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Tinley Park commuters greeted with coffee, new vendor

DianPetrauskis her mother Marilyn Costello smile laugh with customers as they enjoy their opening day Diana's Kitchen 80th Avenue MetrStatiTinley

Diana Petrauskis and her mother, Marilyn Costello, smile and laugh with customers as they enjoy their opening day of Diana's Kitchen at the 80th Avenue Metra Station in Tinley Park, Illinois, Wednesday, October 17, 2012. | Joseph P. Meier~Sun Times Media

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Updated: November 19, 2012 3:07PM



Commuters at Tinley Park’s 80th Avenue Metra station were pleasantly surprised to find hot coffee and pastries available for their Wednesday morning ride.

“We’ve been waiting for this,” commuter Deb Keating said as she treated herself to a chocolate chip Danish. “This was promised months ago.”

Since the new station opened in March, with a full kitchen and restaurant seating, the village has envisioned a cafe — and more — here, similar to what is offered at its Oak Park Avenue Metra station.

A pastry shop was expected to open this summer but backed out, village manager Scott Niehaus said. While the village searches for another business, Diana’s Kitchen has temporarily set up shop inside the station for the next 90 days. For starters, it will be open from 5 to 9 a.m. Mondays through Fridays, with plans to expand beyond that.

On Wednesday morning a bubbly Diana Petrauskis chatted with commuters while she served up breakfast wraps, fresh fruit, yogurt, muffins and sweet rolls, along with coffee, tea, juice and energy drinks on her first day. On staff were her parents, friends, employees from her Oak Park Avenue restaurant, and Tom Kokos, who provided the Java Breeze coffee and teas.

“I’m proud to be able to serve Diana’s Kitchen at the Tinley Park Metra station,” Kokos said.

In the near future he plans to offer the “soon to be famous” Trie coffee, a healthy coffee blended with “nature’s secret,” he said.

Given the lack of advance advertising, Petrauskis was pleased with the response from the morning riders, many of whom came in clutching coffee from other shops, but looking over her pastries.

Petrauskis said she is here for “convenience” so commuters no longer have to make that extra stop in the morning.

Tyler Deegan, of Tinley Park, who was on his way to school downtown, stopped to buy a chocolate doughnut.

“This is a good idea, especially since I didn’t eat breakfast this morning,” he said.

Another commuter suggested adding bagels, and Petrauskis readily agreed. She only had a week to prepare for Wednesday’s opening, but plans to expand her menu to include oatmeal, lunches to go, and sandwiches for the return trip in the evening.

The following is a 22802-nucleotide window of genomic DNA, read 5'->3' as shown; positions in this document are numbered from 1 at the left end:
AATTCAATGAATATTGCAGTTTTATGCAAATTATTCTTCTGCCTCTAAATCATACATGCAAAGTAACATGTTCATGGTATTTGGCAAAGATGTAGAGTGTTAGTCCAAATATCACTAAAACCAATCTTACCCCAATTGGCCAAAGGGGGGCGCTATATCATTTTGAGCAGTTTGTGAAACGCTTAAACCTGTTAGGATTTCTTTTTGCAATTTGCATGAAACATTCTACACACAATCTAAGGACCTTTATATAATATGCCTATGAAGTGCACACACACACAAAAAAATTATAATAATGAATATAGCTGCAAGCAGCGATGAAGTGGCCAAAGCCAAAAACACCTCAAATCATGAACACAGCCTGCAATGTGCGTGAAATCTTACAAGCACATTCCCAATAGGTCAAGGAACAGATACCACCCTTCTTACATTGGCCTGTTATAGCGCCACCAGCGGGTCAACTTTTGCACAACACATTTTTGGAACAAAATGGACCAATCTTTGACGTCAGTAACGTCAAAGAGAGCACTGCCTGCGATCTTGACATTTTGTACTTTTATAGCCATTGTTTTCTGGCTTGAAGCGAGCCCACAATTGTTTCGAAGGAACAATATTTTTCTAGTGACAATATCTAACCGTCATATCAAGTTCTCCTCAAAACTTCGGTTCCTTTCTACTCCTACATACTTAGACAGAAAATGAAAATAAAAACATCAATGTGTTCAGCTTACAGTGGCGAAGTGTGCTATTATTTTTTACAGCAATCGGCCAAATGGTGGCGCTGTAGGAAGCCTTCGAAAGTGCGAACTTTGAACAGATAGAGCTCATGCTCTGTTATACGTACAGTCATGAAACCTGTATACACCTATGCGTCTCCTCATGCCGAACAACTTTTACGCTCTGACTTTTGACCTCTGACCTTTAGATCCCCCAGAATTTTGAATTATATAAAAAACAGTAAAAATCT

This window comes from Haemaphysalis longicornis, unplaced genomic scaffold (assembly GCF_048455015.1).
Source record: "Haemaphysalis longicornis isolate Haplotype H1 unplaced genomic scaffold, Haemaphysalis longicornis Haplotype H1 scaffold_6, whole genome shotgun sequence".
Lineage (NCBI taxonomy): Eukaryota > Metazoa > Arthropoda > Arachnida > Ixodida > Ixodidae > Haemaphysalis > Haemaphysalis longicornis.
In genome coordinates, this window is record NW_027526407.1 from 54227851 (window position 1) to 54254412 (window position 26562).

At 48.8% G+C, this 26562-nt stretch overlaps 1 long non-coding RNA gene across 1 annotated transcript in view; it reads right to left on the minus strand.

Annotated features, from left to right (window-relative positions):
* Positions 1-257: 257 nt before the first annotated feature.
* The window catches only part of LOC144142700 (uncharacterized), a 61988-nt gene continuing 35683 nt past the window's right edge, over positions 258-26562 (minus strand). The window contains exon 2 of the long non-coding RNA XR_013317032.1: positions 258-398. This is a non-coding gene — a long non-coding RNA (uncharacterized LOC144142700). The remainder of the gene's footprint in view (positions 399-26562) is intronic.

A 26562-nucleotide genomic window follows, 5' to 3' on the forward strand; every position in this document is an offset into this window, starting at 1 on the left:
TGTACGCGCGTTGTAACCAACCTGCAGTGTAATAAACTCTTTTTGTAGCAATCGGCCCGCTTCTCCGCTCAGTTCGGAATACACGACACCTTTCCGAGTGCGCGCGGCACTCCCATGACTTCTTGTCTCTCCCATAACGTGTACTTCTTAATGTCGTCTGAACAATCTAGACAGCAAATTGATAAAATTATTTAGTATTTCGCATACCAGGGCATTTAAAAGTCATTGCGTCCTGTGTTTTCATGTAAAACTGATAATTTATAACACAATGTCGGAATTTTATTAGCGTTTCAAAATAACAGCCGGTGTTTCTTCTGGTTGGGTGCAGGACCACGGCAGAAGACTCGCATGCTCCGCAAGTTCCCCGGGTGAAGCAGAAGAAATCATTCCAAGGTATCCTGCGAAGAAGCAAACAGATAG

“People can call me on their way home and I’ll have their order ready for them when they arrive,” she said. Tables, chairs, couches, a TV and free wi-fi also will be added.

She is bursting with other ideas for this station, where she and the village hope to create a new destination for food and entertainment that serves more than the commuting public.

Now that she has her foot in the train station door, Petrauskis said she plans to apply to be the permanent vendor.

“This place has endless possibilities, if you want to spread your wings and fly,” Petrauskis said. “We want to make this work not just for commuters but for the kids at the (nearby) library and ball fields. I’d like to switch it up on the weekends and offer a Sunday brunch.”

The village is accepting applications from vendors until Nov. 1, but wanted to offer a minimum service to commuters in the meantime.

“Diana has a lot of energy and she’s involved in the community,” said Niehaus, who stopped by on the opening day to make sure all ran smoothly.

“The bread-and-butter business is in the morning, when we have 2,500 commuters. But we want this to be a destination,” he said, adding that it will be a challenge, since the train station — tucked in off of 80th Avenue — has no curb appeal.

In the long term, the village wants a vendor who also can do banquets, weddings, catering and special events — some with a liquor license — such as Halloween parties and open mike nights, Niehaus said.

For now, Petrauskis doesn’t mind being the temporary vendor.

“Why not?” she said. “When I saw how beautiful this building was, it was a no-brainer. I really, really, really hope I get chosen as the permanent vendor.”



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